AlphaGo can't beat me, says Chinese Go grandmaster Ke Jie

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AlphoGo, the computer created by DeepMind, the Artificial Intelligence (AI) arm of Google, defeated world champion Lee Sedol of South Korea Wednesday in Game One of human vs. machine Go-chess showdown. The result is out of the expectations of many, including China's Go grandmaster Ke Jie, but Ke put it clear "AlphaGo is not in my match now".

Ke admitted Thursday he had underestimated AlphaGo's capability before the opening match, but he still believes he will be the winner should he have been the player versus AlphaGo.

"I have to say I underestimated the mind power of AlphaGo prior to the first match as I thought Lee Sedol can win in a 5-0 whitewash," said Ke, who holds a head-to-head record of eight wins and two losses against Lee.

"For me, I'm not interested in playing against an easy opponent, especially for an easy-to-handle computer, for I don't want to win 100 times out of 100 games, but now I think we (Ke vs. AlphaGO) can have a try."

"I want to see actually how it is to play against AlphaGo. Like the Chinese proverb goes, it's better to see once than hear dozens of times and it's better to have a try yourself than you see how others play dozens of times," said Ke, who is the first player to win two major international titles in a single year since Lee won the 3rd BC Card Cup and the 8th Chunlan Cup in 2011.

"Now facing AlphaGo, I do not feel the same strong instinct of victory when I play a human player, but I still believe I have the advantage against it. It's 60 percent in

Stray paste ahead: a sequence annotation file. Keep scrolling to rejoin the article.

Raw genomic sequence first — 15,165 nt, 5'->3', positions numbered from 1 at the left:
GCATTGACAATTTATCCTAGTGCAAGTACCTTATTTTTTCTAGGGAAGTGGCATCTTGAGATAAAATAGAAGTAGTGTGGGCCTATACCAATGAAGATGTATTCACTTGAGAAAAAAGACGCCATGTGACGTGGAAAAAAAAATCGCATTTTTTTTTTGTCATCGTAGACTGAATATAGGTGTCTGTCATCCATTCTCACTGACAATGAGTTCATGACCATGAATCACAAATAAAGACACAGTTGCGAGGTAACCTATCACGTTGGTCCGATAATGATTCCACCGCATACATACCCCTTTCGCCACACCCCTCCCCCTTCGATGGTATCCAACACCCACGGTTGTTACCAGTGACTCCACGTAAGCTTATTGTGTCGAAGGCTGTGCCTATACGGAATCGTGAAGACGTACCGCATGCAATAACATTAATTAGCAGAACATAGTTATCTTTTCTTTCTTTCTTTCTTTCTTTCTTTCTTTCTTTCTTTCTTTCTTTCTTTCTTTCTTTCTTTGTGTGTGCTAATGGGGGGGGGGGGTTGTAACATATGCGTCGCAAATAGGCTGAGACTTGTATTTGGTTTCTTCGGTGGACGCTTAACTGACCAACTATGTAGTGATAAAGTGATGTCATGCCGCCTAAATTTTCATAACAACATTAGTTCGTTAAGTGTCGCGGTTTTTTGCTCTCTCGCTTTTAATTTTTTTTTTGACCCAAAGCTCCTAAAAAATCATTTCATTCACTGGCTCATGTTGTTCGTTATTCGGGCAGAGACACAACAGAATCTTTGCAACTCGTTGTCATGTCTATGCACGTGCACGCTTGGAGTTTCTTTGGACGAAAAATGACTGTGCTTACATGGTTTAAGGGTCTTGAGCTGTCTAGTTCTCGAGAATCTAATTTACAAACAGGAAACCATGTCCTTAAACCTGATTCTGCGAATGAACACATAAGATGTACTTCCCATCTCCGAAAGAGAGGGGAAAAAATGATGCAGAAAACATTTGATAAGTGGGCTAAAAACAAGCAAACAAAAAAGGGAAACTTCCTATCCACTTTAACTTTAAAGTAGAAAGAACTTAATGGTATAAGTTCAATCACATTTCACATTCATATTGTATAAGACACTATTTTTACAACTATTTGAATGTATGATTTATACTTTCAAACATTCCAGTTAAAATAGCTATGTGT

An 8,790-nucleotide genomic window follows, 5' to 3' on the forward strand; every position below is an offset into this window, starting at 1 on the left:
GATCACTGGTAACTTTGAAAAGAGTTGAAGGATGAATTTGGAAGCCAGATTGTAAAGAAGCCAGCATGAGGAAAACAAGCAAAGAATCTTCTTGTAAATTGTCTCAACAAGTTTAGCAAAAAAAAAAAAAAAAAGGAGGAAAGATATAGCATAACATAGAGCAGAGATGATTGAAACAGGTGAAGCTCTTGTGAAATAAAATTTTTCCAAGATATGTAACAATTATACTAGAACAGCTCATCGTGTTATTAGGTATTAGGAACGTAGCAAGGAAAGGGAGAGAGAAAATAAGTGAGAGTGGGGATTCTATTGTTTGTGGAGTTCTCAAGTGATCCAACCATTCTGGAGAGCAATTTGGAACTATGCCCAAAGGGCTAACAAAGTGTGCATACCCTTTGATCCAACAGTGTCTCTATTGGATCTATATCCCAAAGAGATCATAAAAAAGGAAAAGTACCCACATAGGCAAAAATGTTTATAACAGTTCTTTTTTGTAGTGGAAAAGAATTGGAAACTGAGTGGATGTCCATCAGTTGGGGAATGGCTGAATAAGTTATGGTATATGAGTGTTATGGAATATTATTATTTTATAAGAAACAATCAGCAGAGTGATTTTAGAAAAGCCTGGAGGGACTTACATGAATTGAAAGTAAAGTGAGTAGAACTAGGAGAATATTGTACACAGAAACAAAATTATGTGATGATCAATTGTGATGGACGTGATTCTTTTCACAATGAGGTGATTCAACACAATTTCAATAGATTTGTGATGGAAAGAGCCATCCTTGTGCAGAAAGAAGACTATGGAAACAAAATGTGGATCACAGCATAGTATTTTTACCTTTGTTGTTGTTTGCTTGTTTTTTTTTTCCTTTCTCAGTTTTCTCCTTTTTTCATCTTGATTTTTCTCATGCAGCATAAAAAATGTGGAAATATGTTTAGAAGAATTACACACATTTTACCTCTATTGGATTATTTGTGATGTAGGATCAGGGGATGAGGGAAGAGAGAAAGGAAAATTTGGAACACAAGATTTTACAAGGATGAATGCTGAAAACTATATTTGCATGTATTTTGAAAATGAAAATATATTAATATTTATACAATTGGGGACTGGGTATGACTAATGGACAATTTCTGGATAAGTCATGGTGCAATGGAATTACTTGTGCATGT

favor of me."

Ke is confident of himself for the moment in the human vs. machine duel, but he gives credit to AlphaGo in the future. "According to the pace of AI's progress, it won't be long for AlphaGo to beat all human players, it may happen a few years later, even a few months later," added Ke.

It's assumed that Ke will be AlphaGo's next opponent if the machine wins the best-of-five series with Lee. Demis Hassabis, Google DeepMind's CEO, has expressed the willingness to pick Ke as AlphaGo's next target.

Ke defeated Qiu Jun ninth dan to win the 2nd Bailing Cup final, and become a new world champion, on January 14, 2015 when he is just at a level of fourth dan.

Then Ke, already acquired Go's highest level of ninth dan, won the 2015 Samsung Cup by defeating Shi Yue on December 9, in Shanghai, becoming the first player to win two major international titles in a single year since Lee's feat in 2011.

Ke was born in 1997 and became a pro in 2008. His performance wasn't especially notable until 2013, but somehow he became very strong and powerful in 2014.

Go is a complex ancient Chinese mind game played on a board with a 19x19 grid of black lines. Endit

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